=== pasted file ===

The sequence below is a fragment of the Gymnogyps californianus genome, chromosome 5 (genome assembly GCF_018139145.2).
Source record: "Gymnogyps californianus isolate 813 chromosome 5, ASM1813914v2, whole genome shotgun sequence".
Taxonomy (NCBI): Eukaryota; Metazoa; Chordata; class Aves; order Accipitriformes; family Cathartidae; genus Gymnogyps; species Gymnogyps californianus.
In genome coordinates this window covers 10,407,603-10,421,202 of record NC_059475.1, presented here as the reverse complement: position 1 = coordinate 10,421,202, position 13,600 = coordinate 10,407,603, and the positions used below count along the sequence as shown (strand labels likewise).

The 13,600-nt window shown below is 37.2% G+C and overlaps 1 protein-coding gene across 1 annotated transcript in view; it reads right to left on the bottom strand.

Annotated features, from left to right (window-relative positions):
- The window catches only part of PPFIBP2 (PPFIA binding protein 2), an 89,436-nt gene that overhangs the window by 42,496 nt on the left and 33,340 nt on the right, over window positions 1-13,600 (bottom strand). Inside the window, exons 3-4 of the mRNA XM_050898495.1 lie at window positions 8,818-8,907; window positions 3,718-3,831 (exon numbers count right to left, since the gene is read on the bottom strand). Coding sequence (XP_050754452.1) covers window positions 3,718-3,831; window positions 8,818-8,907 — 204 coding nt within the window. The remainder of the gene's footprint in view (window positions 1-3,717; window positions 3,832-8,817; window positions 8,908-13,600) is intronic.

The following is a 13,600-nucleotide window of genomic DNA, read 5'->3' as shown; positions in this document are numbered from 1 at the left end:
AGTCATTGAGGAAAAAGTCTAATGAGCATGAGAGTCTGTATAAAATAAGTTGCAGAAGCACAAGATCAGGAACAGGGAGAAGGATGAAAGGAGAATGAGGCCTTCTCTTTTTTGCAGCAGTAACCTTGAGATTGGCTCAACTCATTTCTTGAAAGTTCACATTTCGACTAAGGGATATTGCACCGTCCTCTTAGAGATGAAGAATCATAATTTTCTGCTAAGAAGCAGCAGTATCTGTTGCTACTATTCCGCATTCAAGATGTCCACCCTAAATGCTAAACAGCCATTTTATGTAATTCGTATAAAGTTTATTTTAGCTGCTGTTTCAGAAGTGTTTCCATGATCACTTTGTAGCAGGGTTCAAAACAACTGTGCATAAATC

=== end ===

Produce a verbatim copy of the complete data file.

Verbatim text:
The sequence below is a fragment of the Gymnogyps californianus genome, chromosome 5 (genome assembly GCF_018139145.2).
Source record: "Gymnogyps californianus isolate 813 chromosome 5, ASM1813914v2, whole genome shotgun sequence".
Taxonomy (NCBI): Eukaryota; Metazoa; Chordata; class Aves; order Accipitriformes; family Cathartidae; genus Gymnogyps; species Gymnogyps californianus.
In genome coordinates this window covers 10,407,603-10,421,202 of record NC_059475.1, presented here as the reverse complement: position 1 = coordinate 10,421,202, position 13,600 = coordinate 10,407,603, and the positions used below count along the sequence as shown (strand labels likewise).

The 13,600-nt window shown below is 37.2% G+C and overlaps 1 protein-coding gene across 1 annotated transcript in view; it reads right to left on the bottom strand.

Annotated features, from left to right (window-relative positions):
- The window catches only part of PPFIBP2 (PPFIA binding protein 2), an 89,436-nt gene that overhangs the window by 42,496 nt on the left and 33,340 nt on the right, over window positions 1-13,600 (bottom strand). Inside the window, exons 3-4 of the mRNA XM_050898495.1 lie at window positions 8,818-8,907; window positions 3,718-3,831 (exon numbers count right to left, since the gene is read on the bottom strand). Coding sequence (XP_050754452.1) covers window positions 3,718-3,831; window positions 8,818-8,907 — 204 coding nt within the window. The remainder of the gene's footprint in view (window positions 1-3,717; window positions 3,832-8,817; window positions 8,908-13,600) is intronic.

The following is a 13,600-nucleotide window of genomic DNA, read 5'->3' as shown; positions in this document are numbered from 1 at the left end:
AGTCATTGAGGAAAAAGTCTAATGAGCATGAGAGTCTGTATAAAATAAGTTGCAGAAGCACAAGATCAGGAACAGGGAGAAGGATGAAAGGAGAATGAGGCCTTCTCTTTTTTGCAGCAGTAACCTTGAGATTGGCTCAACTCATTTCTTGAAAGTTCACATTTCGACTAAGGGATATTGCACCGTCCTCTTAGAGATGAAGAATCATAATTTTCTGCTAAGAAGCAGCAGTATCTGTTGCTACTATTCCGCATTCAAGATGTCCACCCTAAATGCTAAACAGCCATTTTATGTAATTCGTATAAAGTTTATTTTAGCTGCTGTTTCAGAAGTGTTTCCATGATCACTTTGTAGCAGGGTTCAAAACAACTGTGCATAAATC